How To Actually Clean That Filthy Ice Maker

Have you wondered what gunk might be hiding in the nooks and crannies of your ice maker? Yes, we're talking about that forgotten — but very crucial — appliance chugging away to fill up your glasses and chill your drinks. Have you noticed a strange taste in your ice or drink? A dirty ice maker might be the culprit. Don't worry: Cleaning it is actually pretty easy. According to USA Today, hard water can scale your ice machine with mineral deposits, and the usual household plagues, like dust and debris, can impact it too. No, your freezer isn't exempt.

You should probably clean your ice maker or ice trays more often than you might think: The general rule of thumb is twice a year. While cleaning your ice maker might sound daunting, the process is simple. After all, we're not talking about cleaning every part of the machine — only the removable ones. All you have to do is detach the icebox, follow the instructions for your refrigerator or ice maker, give the detachable parts a good scrub, and thoroughly dry everything before putting it all back into the freezer.

If this doesn't resolve any problems you're experiencing, remember that cleaning or replacing your refrigerator's water filter is another crucial maintenance step. An older filter, or one clogged with mineral build-up, might also produce strange-looking or tasting ice.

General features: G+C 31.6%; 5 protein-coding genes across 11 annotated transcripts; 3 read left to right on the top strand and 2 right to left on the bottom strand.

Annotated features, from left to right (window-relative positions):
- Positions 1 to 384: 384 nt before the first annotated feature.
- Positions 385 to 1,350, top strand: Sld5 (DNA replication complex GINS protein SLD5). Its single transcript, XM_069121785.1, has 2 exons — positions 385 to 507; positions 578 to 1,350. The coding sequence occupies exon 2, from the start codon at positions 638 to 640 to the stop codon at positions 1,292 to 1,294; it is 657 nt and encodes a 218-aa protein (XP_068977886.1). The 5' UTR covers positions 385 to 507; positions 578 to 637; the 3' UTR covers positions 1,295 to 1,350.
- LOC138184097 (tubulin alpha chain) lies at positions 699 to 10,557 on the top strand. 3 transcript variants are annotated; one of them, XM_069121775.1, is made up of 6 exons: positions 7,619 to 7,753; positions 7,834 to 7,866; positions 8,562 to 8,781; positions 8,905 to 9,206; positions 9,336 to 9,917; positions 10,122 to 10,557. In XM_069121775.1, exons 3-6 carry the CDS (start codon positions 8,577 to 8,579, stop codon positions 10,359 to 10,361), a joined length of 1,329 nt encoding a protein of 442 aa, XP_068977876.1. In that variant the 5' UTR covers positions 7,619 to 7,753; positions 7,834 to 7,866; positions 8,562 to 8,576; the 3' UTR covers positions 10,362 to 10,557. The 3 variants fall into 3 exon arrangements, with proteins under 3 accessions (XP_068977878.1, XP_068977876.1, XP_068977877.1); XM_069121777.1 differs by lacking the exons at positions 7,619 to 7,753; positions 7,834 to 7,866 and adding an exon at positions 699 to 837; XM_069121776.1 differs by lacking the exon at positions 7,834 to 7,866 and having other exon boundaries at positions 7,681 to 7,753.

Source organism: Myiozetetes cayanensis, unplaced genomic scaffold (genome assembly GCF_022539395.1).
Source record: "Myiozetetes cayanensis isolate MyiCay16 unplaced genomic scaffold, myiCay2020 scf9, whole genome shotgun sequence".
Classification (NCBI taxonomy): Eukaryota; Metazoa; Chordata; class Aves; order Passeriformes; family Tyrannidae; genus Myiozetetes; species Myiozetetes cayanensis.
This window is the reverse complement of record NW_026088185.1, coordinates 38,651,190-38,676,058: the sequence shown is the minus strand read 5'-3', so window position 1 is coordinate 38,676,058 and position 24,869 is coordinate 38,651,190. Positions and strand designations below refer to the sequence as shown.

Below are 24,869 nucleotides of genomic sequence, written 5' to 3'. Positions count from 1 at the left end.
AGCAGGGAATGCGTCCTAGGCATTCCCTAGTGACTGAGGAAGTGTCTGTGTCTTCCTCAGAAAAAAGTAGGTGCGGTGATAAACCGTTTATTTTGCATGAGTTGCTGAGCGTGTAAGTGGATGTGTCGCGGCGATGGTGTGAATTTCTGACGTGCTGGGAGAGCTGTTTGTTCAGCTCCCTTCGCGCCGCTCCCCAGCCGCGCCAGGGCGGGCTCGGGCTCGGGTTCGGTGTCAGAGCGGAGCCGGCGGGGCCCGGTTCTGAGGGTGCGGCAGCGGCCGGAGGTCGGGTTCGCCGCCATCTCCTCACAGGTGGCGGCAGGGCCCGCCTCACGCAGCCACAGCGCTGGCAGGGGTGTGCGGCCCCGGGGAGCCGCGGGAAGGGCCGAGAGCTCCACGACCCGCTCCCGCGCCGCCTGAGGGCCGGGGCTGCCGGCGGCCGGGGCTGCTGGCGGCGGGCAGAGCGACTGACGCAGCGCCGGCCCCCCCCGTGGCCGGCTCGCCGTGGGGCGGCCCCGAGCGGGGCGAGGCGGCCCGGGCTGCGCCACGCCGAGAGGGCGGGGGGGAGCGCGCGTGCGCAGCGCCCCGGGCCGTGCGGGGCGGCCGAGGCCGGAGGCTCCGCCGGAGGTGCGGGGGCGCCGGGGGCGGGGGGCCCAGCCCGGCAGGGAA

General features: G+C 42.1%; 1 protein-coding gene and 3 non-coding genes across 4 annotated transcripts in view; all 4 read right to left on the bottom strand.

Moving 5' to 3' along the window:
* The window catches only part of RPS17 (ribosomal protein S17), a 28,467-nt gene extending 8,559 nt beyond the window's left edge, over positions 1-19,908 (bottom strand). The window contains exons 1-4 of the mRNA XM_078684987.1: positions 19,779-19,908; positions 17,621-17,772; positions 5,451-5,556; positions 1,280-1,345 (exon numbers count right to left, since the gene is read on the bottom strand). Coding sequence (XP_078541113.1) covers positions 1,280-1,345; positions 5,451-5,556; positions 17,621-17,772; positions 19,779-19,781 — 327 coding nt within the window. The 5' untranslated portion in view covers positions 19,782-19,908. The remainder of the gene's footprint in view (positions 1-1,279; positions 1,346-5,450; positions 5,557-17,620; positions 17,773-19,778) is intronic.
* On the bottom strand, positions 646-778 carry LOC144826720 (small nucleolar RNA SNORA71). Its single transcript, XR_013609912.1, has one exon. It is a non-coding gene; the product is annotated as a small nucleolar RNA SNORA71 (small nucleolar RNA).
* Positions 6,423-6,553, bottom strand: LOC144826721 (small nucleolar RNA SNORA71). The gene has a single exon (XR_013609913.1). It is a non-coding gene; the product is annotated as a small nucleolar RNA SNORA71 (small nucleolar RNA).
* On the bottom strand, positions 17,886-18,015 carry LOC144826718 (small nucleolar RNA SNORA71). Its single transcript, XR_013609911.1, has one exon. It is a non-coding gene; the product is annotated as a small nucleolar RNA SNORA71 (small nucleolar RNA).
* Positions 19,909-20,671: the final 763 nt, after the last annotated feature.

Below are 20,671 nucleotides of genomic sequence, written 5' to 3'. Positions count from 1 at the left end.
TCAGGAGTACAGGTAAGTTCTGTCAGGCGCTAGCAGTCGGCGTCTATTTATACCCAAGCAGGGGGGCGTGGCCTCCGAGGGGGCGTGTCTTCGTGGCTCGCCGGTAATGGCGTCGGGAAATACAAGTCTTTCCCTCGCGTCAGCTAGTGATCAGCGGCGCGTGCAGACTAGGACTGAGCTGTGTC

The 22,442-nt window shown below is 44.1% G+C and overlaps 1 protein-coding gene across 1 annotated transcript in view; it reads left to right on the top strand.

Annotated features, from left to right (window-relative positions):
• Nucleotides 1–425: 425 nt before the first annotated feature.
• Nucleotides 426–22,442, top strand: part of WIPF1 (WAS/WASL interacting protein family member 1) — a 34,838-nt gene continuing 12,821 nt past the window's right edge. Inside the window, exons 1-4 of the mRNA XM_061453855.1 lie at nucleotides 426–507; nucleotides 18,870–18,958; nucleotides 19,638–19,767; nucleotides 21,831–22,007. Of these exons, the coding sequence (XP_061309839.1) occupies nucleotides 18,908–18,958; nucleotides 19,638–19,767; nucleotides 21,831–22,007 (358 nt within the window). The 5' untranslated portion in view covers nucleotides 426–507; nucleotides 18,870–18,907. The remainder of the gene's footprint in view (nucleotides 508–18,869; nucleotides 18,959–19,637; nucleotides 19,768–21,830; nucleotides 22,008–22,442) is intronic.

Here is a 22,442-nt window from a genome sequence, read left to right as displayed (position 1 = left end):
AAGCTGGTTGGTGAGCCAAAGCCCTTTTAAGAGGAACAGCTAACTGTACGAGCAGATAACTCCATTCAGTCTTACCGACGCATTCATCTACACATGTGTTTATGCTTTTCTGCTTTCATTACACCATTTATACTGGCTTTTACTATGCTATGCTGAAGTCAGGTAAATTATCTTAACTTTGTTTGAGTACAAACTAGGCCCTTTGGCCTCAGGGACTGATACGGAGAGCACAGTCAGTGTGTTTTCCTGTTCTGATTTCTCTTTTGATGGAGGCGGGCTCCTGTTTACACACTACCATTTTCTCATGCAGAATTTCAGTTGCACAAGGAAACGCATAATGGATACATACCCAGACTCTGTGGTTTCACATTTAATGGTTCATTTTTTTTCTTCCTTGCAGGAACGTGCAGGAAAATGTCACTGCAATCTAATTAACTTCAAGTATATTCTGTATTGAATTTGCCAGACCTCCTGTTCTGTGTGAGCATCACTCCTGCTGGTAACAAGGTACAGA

Step by step process for cleaning your ice maker

Forgetting to clean your ice maker happens to the best of us. While strange-tasting or looking ice is an obvious sign it needs cleaning, your machine has some other tells too. For instance, weird noises or problems producing ice could signal ice and mineral buildup. However, these could also mean the machinery has some bigger issues.

The first step to cleaning your ice maker is somewhat of a no-brainer: Make sure the machine is disconnected or shut off. This might mean you need to unplug your entire refrigerator if there isn't a dedicated switch for the ice machine. Next, you have to remove the icebox and empty it. Afterward, scrub the icebox with warm water and dish soap inside and out, then rinse it thoroughly. For best results, cycle and dispose of your first few batches of ice before using any. 

You can use specially-designed cleaning products to remove tricky mineral deposits if needed. Non-toxic cleaners and de-scalers are sold online and in hardware stores. Afterward, ensure each part of the housing and icebox are completely dry before putting it back together. It might sound paradoxical, but you don't want anything to freeze and, thus, prevent your machine from successfully making new ice.